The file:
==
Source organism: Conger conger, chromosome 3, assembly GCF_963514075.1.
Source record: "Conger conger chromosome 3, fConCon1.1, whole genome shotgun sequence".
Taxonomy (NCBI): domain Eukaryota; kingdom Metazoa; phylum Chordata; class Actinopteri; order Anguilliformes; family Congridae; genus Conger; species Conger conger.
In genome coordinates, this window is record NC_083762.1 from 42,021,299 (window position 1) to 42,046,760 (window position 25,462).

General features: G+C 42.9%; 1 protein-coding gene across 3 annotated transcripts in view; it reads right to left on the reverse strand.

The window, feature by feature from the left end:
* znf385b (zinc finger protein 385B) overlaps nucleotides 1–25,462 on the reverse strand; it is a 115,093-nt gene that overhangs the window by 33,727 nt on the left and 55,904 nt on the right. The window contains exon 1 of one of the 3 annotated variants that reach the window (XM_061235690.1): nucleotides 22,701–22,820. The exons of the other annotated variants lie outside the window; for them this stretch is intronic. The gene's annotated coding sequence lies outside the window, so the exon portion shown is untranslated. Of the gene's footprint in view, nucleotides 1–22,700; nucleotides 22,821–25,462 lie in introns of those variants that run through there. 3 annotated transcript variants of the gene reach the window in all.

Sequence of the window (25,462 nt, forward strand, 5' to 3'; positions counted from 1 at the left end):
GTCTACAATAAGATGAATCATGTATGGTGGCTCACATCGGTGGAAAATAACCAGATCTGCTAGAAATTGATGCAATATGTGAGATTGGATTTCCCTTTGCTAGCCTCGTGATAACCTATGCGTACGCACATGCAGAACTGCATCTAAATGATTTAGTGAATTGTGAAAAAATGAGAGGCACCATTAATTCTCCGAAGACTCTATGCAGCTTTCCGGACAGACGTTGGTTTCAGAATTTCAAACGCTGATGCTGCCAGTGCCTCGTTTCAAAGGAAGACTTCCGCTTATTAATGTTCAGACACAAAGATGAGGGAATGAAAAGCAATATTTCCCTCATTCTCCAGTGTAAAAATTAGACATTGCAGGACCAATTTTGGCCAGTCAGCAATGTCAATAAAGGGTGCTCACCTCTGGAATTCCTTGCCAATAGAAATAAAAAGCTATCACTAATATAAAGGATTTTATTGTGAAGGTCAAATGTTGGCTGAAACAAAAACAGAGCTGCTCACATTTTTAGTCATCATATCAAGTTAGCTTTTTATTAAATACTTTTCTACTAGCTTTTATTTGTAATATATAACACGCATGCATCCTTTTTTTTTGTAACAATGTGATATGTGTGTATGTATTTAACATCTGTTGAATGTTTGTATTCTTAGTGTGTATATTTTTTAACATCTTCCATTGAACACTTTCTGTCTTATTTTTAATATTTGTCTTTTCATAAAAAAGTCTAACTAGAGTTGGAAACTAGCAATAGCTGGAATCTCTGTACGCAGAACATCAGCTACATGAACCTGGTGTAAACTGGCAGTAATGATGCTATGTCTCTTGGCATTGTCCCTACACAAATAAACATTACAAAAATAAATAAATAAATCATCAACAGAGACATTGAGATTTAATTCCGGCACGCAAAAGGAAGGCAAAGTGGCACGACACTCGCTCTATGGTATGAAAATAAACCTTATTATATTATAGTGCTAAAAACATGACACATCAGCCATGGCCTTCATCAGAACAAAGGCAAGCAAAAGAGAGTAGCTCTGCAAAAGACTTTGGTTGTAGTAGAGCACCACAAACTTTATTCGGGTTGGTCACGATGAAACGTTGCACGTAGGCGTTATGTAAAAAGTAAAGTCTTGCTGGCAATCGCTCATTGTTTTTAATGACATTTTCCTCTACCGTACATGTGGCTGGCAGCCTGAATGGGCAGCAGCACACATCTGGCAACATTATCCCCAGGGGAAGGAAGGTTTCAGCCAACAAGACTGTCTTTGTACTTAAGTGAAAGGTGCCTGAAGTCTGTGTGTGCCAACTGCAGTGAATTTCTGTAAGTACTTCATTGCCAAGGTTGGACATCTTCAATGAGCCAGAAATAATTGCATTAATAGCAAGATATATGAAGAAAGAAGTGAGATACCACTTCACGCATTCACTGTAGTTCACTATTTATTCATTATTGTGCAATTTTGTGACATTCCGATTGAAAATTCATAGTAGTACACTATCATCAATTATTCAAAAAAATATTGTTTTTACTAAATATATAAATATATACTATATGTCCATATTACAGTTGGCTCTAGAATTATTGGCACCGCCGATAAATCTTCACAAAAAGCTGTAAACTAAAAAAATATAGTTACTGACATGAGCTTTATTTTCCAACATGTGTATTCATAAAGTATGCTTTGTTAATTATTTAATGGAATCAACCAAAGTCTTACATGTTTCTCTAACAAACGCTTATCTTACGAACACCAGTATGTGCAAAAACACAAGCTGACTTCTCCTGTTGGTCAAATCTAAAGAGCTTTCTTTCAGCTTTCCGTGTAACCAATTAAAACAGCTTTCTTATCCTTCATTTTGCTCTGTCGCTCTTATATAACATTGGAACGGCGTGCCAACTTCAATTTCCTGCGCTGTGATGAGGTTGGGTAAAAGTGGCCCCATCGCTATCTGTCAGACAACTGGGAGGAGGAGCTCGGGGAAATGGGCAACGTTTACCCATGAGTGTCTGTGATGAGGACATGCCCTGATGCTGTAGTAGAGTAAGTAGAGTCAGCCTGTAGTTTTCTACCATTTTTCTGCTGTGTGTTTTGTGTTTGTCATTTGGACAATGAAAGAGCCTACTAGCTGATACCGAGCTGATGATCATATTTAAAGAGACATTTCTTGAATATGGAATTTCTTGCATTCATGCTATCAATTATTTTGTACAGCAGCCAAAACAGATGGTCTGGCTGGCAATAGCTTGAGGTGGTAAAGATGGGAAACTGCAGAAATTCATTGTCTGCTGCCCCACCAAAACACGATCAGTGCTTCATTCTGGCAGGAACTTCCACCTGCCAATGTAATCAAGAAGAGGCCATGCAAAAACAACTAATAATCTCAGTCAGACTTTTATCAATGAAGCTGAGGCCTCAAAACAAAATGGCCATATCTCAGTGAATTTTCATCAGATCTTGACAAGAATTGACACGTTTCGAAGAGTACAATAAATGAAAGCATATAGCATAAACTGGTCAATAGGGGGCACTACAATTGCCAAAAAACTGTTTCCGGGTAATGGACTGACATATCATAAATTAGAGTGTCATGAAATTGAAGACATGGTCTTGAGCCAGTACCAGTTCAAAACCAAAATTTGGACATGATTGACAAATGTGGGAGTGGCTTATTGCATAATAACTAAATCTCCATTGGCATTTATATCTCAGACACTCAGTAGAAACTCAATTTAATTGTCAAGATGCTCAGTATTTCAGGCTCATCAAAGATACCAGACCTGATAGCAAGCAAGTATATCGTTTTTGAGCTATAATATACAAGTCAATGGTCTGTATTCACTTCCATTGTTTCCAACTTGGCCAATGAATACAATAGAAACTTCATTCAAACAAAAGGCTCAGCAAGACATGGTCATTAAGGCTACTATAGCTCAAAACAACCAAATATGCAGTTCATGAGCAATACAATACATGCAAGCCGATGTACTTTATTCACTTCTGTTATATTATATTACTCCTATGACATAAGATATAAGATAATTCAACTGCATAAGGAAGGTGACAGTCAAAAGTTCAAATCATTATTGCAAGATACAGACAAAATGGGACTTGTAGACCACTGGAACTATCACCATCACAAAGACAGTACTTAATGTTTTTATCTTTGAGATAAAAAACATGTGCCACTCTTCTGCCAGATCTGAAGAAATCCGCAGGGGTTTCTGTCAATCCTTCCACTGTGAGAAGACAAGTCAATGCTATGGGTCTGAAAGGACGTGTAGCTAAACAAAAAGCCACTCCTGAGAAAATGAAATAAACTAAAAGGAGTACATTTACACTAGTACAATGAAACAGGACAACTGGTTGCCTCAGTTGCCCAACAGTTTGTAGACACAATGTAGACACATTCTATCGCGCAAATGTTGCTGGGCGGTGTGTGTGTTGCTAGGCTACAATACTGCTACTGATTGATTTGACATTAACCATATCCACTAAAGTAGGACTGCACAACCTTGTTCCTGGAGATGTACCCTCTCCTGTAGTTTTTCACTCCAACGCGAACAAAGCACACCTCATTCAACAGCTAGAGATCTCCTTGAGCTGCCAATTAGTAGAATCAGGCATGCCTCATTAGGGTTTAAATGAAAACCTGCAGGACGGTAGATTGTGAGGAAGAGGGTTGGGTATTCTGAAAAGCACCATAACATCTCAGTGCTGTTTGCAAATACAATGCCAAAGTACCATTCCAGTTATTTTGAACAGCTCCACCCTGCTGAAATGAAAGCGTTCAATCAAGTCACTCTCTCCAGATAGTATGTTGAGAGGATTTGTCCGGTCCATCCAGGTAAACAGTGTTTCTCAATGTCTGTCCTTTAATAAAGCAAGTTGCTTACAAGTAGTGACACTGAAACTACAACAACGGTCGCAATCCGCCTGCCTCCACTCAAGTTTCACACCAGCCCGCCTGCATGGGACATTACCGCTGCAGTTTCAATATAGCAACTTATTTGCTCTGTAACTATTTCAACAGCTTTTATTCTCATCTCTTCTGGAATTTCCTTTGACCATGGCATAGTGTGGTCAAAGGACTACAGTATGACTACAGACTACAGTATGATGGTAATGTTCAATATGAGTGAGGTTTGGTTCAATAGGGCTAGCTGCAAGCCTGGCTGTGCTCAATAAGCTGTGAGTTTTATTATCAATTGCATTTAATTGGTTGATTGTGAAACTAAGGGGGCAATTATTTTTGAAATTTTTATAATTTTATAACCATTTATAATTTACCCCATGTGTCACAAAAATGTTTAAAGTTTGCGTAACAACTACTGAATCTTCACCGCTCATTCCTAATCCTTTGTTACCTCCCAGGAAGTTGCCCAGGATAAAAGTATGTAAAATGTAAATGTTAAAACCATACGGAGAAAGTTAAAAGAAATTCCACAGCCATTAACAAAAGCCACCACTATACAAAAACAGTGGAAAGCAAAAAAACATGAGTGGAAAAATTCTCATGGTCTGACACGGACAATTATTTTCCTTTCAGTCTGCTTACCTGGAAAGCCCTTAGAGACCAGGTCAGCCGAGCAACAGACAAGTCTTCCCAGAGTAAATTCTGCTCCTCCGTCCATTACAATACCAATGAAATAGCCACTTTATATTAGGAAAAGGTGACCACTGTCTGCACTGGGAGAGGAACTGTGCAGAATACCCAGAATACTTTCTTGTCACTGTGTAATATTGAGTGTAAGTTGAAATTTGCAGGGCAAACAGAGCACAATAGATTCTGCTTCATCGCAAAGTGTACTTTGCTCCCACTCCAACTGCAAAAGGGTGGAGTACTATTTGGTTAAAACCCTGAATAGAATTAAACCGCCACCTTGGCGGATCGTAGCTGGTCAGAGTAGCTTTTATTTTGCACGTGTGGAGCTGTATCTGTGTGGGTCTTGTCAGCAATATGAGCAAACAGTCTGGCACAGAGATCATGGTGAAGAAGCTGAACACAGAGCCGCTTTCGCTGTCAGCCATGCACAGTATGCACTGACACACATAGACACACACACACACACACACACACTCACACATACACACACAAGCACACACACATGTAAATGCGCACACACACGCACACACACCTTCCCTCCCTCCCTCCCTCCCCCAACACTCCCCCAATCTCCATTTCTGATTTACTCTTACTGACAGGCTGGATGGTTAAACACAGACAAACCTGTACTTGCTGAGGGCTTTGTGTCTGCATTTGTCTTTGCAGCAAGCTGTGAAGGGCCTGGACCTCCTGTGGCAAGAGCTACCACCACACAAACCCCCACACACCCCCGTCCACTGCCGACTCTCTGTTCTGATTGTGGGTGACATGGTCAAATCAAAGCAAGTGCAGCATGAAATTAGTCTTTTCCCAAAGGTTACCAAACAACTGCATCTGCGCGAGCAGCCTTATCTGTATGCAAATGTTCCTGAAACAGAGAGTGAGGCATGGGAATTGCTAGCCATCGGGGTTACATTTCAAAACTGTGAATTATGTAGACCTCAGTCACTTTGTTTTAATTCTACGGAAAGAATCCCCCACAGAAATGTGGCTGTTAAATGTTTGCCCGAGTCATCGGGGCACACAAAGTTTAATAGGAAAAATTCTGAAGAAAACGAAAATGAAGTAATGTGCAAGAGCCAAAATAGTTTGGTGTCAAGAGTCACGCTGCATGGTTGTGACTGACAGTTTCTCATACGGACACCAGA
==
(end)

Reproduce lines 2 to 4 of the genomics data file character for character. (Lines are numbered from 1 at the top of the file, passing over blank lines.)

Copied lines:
Source record: "Conger conger chromosome 3, fConCon1.1, whole genome shotgun sequence".
Taxonomy (NCBI): domain Eukaryota; kingdom Metazoa; phylum Chordata; class Actinopteri; order Anguilliformes; family Congridae; genus Conger; species Conger conger.
In genome coordinates, this window is record NC_083762.1 from 42,021,299 (window position 1) to 42,046,760 (window position 25,462).